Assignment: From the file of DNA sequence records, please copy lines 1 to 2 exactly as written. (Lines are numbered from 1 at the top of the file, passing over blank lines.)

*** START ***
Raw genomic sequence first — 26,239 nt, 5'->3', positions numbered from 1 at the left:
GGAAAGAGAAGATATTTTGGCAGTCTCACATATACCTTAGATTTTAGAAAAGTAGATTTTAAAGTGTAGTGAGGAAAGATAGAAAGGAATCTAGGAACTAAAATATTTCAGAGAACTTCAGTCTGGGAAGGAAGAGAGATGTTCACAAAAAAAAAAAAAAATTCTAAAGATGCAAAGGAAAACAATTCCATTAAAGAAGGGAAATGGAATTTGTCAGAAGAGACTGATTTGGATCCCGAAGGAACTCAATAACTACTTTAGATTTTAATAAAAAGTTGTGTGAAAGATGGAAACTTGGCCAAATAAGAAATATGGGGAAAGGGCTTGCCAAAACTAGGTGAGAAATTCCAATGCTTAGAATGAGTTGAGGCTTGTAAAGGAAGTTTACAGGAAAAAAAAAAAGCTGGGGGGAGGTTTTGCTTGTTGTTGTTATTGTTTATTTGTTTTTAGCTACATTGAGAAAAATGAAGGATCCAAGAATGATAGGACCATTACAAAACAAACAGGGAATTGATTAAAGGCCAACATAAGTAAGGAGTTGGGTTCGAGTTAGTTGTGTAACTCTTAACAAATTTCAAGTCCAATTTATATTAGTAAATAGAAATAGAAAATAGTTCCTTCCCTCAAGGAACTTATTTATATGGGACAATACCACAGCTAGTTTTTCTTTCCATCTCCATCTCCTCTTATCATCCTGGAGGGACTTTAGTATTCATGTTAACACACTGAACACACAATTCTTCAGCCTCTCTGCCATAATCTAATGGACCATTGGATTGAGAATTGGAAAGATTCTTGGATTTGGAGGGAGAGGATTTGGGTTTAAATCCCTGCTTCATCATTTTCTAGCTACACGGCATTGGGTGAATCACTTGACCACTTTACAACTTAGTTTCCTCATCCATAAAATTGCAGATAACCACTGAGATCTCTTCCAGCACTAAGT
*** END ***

Raw genomic sequence first — 26,239 nt, 5'->3', positions numbered from 1 at the left:
GGAAAGAGAAGATATTTTGGCAGTCTCACATATACCTTAGATTTTAGAAAAGTAGATTTTAAAGTGTAGTGAGGAAAGATAGAAAGGAATCTAGGAACTAAAATATTTCAGAGAACTTCAGTCTGGGAAGGAAGAGAGATGTTCACAAAAAAAAAAAAAAATTCTAAAGATGCAAAGGAAAACAATTCCATTAAAGAAGGGAAATGGAATTTGTCAGAAGAGACTGATTTGGATCCCGAAGGAACTCAATAACTACTTTAGATTTTAATAAAAAGTTGTGTGAAAGATGGAAACTTGGCCAAATAAGAAATATGGGGAAAGGGCTTGCCAAAACTAGGTGAGAAATTCCAATGCTTAGAATGAGTTGAGGCTTGTAAAGGAAGTTTACAGGAAAAAAAAAAAGCTGGGGGGAGGTTTTGCTTGTTGTTGTTATTGTTTATTTGTTTTTAGCTACATTGAGAAAAATGAAGGATCCAAGAATGATAGGACCATTACAAAACAAACAGGGAATTGATTAAAGGCCAACATAAGTAAGGAGTTGGGTTCGAGTTAGTTGTGTAACTCTTAACAAATTTCAAGTCCAATTTATATTAGTAAATAGAAATAGAAAATAGTTCCTTCCCTCAAGGAACTTATTTATATGGGACAATACCACAGCTAGTTTTTCTTTCCATCTCCATCTCCTCTTATCATCCTGGAGGGACTTTAGTATTCATGTTAACACACTGAACACACAATTCTTCAGCCTCTCTGCCATAATCTAATGGACCATTGGATTGAGAATTGGAAAGATTCTTGGATTTGGAGGGAGAGGATTTGGGTTTAAATCCCTGCTTCATCATTTTCTAGCTACACGGCATTGGGTGAATCACTTGACCACTTTACAACTTAGTTTCCTCATCCATAAAATTGCAGATAACCACTGAGATCTCTTCCAGCACTAAGT